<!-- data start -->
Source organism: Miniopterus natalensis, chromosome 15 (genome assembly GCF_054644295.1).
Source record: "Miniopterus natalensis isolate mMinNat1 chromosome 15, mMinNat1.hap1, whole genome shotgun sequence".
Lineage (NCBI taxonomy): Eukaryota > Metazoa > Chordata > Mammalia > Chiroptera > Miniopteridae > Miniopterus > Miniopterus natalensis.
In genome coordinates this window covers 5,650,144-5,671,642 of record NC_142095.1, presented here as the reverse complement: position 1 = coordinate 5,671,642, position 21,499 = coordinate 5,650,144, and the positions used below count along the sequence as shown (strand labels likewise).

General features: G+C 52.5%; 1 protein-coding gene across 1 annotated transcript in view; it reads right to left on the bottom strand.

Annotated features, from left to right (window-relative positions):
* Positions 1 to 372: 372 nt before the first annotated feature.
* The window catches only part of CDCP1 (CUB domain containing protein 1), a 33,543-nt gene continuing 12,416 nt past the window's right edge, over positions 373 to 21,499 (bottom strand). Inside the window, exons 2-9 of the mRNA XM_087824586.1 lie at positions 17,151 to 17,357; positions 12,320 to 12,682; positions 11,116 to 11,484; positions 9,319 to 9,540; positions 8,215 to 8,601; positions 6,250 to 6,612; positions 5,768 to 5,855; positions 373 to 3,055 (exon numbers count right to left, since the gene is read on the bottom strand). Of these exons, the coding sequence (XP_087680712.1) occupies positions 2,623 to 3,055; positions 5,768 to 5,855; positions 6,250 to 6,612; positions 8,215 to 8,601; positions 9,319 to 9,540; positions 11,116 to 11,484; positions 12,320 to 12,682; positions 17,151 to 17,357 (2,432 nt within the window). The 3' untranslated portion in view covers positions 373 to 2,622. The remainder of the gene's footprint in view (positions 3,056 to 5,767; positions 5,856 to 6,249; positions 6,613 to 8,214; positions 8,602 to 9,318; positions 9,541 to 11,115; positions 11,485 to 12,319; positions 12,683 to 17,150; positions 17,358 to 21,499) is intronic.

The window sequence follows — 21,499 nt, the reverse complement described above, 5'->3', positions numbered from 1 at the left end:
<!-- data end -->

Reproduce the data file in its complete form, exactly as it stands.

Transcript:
Source organism: Miniopterus natalensis, chromosome 15 (genome assembly GCF_054644295.1).
Source record: "Miniopterus natalensis isolate mMinNat1 chromosome 15, mMinNat1.hap1, whole genome shotgun sequence".
Lineage (NCBI taxonomy): Eukaryota > Metazoa > Chordata > Mammalia > Chiroptera > Miniopteridae > Miniopterus > Miniopterus natalensis.
In genome coordinates this window covers 5,650,144-5,671,642 of record NC_142095.1, presented here as the reverse complement: position 1 = coordinate 5,671,642, position 21,499 = coordinate 5,650,144, and the positions used below count along the sequence as shown (strand labels likewise).

General features: G+C 52.5%; 1 protein-coding gene across 1 annotated transcript in view; it reads right to left on the bottom strand.

Annotated features, from left to right (window-relative positions):
* Positions 1 to 372: 372 nt before the first annotated feature.
* The window catches only part of CDCP1 (CUB domain containing protein 1), a 33,543-nt gene continuing 12,416 nt past the window's right edge, over positions 373 to 21,499 (bottom strand). Inside the window, exons 2-9 of the mRNA XM_087824586.1 lie at positions 17,151 to 17,357; positions 12,320 to 12,682; positions 11,116 to 11,484; positions 9,319 to 9,540; positions 8,215 to 8,601; positions 6,250 to 6,612; positions 5,768 to 5,855; positions 373 to 3,055 (exon numbers count right to left, since the gene is read on the bottom strand). Of these exons, the coding sequence (XP_087680712.1) occupies positions 2,623 to 3,055; positions 5,768 to 5,855; positions 6,250 to 6,612; positions 8,215 to 8,601; positions 9,319 to 9,540; positions 11,116 to 11,484; positions 12,320 to 12,682; positions 17,151 to 17,357 (2,432 nt within the window). The 3' untranslated portion in view covers positions 373 to 2,622. The remainder of the gene's footprint in view (positions 3,056 to 5,767; positions 5,856 to 6,249; positions 6,613 to 8,214; positions 8,602 to 9,318; positions 9,541 to 11,115; positions 11,485 to 12,319; positions 12,683 to 17,150; positions 17,358 to 21,499) is intronic.

The window sequence follows — 21,499 nt, the reverse complement described above, 5'->3', positions numbered from 1 at the left end: